Liga MX title in the balance as Pachuca hosts Club León in second leg

The players of Club Leon and Pachuca will go head-to-head in the second leg of the Liga MX Liguilla final.


Pachuca manager Enrique Meza has seen far too much during his lengthy career to exhibit too much excitement after his side’s 3-2 victory at Club León on Thursday in the first leg of the Liga MX Liguilla final.

The triumph at Nou Camp offers Pachuca nothing more than a modest foothold against the holders. The endeavor and the space conceded in the first leg suggest León will possess plenty of opportunities to overturn the tie in the second leg at Estadio Hidalgo tonight and seal a second title in succession.

“It’s a good win, particularly away from home, and especially in a stadium as difficult as this one against a such a competitive team like León,” Meza told reporters after the first leg. “I think it is valuable, but the final remains undefined because there is little advantage. We have to improve on what we did today.”

Both teams require a more complete and tempered performance after the enterprising nature of the first match on Thursday night. The entire affair lacked most of the hallmarks of a typical final with the emphasis falling upon committing numbers forward and using the vast amount of space afforded to chase after the result affirmatively.


León enjoyed the better of the early exchanges after Pachuca sat too deeply and squandered too much of the possession. The home side eventually took the lead through Carlos Peña and then watched Meza alter the proceedings substantially by inserting Erick Gutierrez after 35 minutes.

Meza grasped the need to push his side out a bit more and noted Gutierrez’s arrival exerted the necessary impact on possession. By claiming more of the ball, Pachuca finally found enough of a footing to cobble together its deft and quick work on the break and place itself in a position to exploit León’s lingering set piece vulnerabilities.

The rewards arrived in the middle swath of the affair. Enner Valencia struck twice either side of halftime before departing through injury. Hiram Lozano supplemented the haul with a critical third on 69 minutes before Miguel Herrera turned into his own net inside the final quarter of an hour to throw the home side a substantial lifeline.

“The series is open, missing 90 minutes,” León manager Gustavo Matosas said in his post-match press conference as he processed the defeat. “Pachuca converted the chances they had. We needed to be better at stopping the ball.”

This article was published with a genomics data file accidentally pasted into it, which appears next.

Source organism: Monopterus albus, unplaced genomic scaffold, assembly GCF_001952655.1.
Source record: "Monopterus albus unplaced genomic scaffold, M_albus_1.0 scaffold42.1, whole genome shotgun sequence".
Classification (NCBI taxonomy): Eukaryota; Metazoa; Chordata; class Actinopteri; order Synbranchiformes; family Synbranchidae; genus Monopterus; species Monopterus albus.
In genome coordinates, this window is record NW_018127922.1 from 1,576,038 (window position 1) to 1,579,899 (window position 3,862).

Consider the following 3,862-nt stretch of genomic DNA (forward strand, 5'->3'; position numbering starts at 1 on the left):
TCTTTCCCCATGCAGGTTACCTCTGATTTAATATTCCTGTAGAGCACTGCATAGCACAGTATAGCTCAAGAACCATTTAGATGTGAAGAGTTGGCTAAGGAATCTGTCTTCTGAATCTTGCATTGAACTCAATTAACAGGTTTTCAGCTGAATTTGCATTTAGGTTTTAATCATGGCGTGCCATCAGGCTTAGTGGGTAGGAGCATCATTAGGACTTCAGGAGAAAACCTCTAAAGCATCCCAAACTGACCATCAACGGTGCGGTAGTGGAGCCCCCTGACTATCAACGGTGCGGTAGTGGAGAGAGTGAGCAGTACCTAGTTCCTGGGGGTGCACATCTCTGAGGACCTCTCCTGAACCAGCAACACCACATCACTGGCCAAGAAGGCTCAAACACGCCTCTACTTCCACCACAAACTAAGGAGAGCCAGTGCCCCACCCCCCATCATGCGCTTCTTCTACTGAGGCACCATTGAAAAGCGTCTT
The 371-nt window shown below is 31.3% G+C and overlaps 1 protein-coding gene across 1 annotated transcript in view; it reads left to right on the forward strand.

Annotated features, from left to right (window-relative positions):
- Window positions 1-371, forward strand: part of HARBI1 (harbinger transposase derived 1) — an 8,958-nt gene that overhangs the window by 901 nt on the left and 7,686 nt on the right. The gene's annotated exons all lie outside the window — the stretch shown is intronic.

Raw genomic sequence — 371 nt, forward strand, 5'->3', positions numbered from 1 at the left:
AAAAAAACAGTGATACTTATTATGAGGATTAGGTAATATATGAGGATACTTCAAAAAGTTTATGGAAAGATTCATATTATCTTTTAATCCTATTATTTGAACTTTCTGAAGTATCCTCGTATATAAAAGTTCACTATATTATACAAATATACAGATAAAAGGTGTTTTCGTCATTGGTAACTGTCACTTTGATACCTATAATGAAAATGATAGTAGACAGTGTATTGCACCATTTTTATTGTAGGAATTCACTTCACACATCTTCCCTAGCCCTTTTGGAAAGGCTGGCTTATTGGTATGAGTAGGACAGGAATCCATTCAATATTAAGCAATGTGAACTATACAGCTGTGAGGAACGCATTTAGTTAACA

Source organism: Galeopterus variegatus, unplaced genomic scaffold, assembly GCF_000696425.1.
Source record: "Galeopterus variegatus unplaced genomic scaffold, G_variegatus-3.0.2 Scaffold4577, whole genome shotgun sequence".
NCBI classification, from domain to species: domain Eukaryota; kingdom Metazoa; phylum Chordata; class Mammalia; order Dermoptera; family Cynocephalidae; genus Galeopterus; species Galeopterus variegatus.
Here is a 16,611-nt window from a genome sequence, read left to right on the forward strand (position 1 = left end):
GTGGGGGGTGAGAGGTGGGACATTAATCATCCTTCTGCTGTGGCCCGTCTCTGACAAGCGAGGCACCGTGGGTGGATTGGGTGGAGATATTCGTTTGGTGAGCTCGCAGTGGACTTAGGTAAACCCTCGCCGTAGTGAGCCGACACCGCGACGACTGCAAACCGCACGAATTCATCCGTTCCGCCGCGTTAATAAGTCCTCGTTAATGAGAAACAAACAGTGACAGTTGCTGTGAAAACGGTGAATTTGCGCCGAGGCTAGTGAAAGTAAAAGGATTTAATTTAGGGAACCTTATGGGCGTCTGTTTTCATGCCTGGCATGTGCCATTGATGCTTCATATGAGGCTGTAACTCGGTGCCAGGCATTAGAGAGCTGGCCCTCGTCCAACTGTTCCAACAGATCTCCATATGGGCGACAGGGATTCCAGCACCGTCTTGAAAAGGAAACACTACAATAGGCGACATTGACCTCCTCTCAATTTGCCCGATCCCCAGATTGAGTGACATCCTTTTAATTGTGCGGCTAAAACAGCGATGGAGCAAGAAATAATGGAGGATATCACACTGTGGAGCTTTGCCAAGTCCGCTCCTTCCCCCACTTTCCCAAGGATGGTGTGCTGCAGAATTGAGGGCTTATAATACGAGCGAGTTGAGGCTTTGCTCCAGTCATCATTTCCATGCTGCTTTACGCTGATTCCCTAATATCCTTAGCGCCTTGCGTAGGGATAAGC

León must focus primarily on establishing its dominion once again in possession, guarding against the break and shoring up its set piece defending. Dieter Villalpando’s inch-perfect service played a part in all three goals, but Matosas’ side once again struggled to cope with basic marking and tracking duties on set pieces. Those sorts of lapses simply cannot occur against a mobile Pachuca side capable of connecting quickly through midfield and punishing any allowances provided.


The success of those Pachuca efforts hinges on the continued inclusion of top scorer Valencia. The Ecuadorian striker exited just after the hour with a slight knock, but Meza insisted he would feature in the second leg. His presence – both through his endeavor from the run of play and his menace from set pieces (both of his goals on Thursday came from set piece situations) – makes him a critical component in Pachuca’s efforts.

Even if Valencia once again takes his place in the starting XI, Meza and his players will take nothing for granted as they pursue the club’s first title since the 2007 Clausura. The visitors made the journey with history in sight as they seek to join Pumas UNAM as the only teams to retain the title during the split-season era. Their exploits over the past year ensure the home side cannot afford any complacency despite the promising first leg result.

“León is a fearsome and very dangerous opponent,” Meza said. “Today was a small victory. The key will be to keep our ideas very well and play better than we did today.”

This young and precocious side must lean on Meza’s experience and wisdom to fulfill its objectives. Meza has won this title on four previous occasions, including with Pachuca seven years ago. It is why he displayed the caution he did after the away win in a series where away goals do not count. He understands the job isn’t done yet, not by a long shot. There is ample work ahead to build upon the promise of that first leg, dismiss the champions and end this surprising season with the Tuzos atop the podium with the trophy in hand tonight.